No matter what charge you are facing, our team has the experience and resources to build a comprehensive defense strategy for your drug case in Port Wentworth, GA. Without a criminal defense attorney acting as your advocate, you could be facing very harsh penalties. Here are a few punishments you could be facing for drug crimes in Port Wentworth:
Having less than a gram (or one milliliter for liquids) of this type of drug results in a prison term of one to three years. Having four grams or milliliter carries a term of one to eight years.
Any substance on this list is punishable by a prison sentence of one to three years.
If you have less than two grams or milliliters of this substance, punishments can be between one year and three years. Having up to four grams or milliliters results in a prison sentence of one to eight years.
Those who are in possession of less than an ounce of marijuana are subject to a jail sentence of up to 12 months. Fines may be no more than $1,000. Possession of more than an ounce of marijuana can result in a prison term of one to 10 years.
To avoid these life-changing punishments, you must take action now. Contact O'Brien Law Firm today for a consultation about your case.Contact Me!
Violent crime offenses in Port Wentworth typically involve some form of bodily harm to another individual, actions committed against an individual's will, or threatening someone with bodily harm. Aggravated violent offenses are more severe charges and often occur when a violent crime is made more serious due to circumstances like deadly weapons.
Much like serious drug cases, violent crimes create an added layer of negativity that follows the accused for the rest of their life. In these cases, even an accusation is enough to cause irreparable damage to a person's reputation. Those convicted of a violent crime face severe penalties that can include years in a correctional facility.
When you are accused of any of the above crimes, your freedom hangs in the balance. The outcome of your case will determine whether you leave the courtroom with your freedom intact or stripped away to serve time behind bars. Because the punishments for violent crimes are so extreme, you should be seeking legal counsel from a criminal defense attorney in Port Wentworth, GA, as soon as possible. As a former police officer with a long record of positive verdicts in violent crime cases, Dennis O'Brien is well equipped to represent you in court.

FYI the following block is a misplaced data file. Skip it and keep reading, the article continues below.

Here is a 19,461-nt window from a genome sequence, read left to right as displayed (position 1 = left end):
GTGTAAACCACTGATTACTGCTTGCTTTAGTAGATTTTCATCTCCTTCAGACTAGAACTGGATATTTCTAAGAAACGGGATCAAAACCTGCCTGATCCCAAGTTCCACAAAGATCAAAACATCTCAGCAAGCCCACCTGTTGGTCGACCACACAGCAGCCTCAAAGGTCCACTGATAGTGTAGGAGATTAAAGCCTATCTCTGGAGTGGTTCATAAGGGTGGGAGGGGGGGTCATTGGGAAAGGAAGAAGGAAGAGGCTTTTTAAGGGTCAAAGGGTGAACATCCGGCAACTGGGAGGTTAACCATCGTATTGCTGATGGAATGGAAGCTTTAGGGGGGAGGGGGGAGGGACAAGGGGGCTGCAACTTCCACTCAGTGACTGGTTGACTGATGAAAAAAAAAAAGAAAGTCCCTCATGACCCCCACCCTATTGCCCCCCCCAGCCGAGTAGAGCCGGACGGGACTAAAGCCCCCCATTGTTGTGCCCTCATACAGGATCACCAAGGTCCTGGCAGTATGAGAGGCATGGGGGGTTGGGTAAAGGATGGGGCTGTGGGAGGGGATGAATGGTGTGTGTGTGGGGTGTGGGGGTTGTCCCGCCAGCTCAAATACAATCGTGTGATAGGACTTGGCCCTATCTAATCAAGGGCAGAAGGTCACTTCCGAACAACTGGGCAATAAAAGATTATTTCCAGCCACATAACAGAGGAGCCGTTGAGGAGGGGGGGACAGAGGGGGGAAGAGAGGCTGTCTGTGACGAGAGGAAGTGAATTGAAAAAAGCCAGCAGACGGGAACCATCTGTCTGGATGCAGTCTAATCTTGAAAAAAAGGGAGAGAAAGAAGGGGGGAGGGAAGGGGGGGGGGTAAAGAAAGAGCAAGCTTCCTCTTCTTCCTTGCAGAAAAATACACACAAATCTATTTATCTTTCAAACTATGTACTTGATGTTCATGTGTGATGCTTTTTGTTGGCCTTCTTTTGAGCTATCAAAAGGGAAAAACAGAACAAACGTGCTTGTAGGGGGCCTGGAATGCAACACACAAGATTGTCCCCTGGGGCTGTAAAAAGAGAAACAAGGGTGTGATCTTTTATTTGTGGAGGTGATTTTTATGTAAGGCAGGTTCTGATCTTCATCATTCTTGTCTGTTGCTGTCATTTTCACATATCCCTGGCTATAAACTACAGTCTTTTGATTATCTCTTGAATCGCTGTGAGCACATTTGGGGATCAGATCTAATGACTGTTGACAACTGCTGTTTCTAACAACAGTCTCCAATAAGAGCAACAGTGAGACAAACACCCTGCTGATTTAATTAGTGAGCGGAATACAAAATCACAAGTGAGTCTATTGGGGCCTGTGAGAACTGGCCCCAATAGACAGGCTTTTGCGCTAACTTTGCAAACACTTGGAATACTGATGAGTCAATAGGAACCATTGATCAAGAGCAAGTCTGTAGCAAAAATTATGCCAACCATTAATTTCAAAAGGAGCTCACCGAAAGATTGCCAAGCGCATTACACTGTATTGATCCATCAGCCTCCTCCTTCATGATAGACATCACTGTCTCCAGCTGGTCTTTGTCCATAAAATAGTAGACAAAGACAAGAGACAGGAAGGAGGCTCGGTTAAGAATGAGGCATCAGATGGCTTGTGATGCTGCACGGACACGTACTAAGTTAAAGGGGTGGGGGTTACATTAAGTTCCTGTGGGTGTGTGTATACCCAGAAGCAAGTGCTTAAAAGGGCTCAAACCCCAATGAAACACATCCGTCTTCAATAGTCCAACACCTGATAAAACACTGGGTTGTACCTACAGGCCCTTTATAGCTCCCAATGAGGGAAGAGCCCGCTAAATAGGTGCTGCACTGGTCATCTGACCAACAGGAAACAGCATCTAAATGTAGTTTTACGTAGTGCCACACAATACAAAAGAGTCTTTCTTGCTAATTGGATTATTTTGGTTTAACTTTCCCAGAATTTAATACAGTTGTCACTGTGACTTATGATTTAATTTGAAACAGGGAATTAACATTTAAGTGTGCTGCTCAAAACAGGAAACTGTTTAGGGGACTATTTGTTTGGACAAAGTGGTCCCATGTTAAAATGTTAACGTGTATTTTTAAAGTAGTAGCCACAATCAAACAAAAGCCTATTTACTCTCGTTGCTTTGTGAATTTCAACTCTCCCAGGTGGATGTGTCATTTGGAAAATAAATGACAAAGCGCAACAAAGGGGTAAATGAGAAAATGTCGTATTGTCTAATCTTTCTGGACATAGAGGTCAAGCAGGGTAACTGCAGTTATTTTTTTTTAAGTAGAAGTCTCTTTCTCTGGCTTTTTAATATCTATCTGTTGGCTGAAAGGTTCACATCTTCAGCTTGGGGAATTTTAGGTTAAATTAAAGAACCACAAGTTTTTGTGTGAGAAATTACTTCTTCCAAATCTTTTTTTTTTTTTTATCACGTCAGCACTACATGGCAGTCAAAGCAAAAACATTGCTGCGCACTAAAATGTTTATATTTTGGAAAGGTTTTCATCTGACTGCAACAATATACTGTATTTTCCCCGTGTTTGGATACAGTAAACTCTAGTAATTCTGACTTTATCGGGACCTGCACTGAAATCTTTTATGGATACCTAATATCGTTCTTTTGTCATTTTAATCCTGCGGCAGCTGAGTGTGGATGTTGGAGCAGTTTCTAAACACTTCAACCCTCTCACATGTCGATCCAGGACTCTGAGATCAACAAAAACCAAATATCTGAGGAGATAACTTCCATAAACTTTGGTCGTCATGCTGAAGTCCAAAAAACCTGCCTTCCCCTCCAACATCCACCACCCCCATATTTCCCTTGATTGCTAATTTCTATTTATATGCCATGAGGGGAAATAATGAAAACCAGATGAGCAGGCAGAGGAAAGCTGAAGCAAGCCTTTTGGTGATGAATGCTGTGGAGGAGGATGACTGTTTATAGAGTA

|Having a criminal defense lawyer by your side is the best way to avoid the serious punishments associated with violent crimes. These punishments usually result in prison time if convicted and include:|
|Forced rape:||20 years|
|Armed robbery:||Up to 20 years|
|Simple assault:||Up to 12 months|
|Aggravated assault:||10 to 20 years|
|Aggravated battery:||Up to 20 years|
|Involuntary manslaughter:||One to 20 years|
|Vehicular homicide||Up to 15 years|
|Murder:||Life in prison or the death sentence|
As a former police officer, Dennis O'Brien has seen the toll it takes on a person when charged with a crime. His time in law enforcement allows him to empathize with his clients who desperately need competent representation. Despite being innocent until proven guilty, accusations are scary, and conviction could be a reality. That is why you must work with a trustworthy criminal defense lawyer in Port Wentworth, GA who will work tirelessly to clear your name.
Clients choose O'Brien Law Firm because we believe in open communication, honesty, and hard work. It is not our job to act as judges for those who have been accused of crimes. Rather, our goal is to find the best defense that allows us to protect our clients' rights and freedoms.
Driving under the influence (DUI) is one of the most common crimes committed in Georgia. Punishments for such a crime can be severe, and for understandable reasons - when a person operates a vehicle while they are intoxicated, they're putting their life and the lives of others at risk.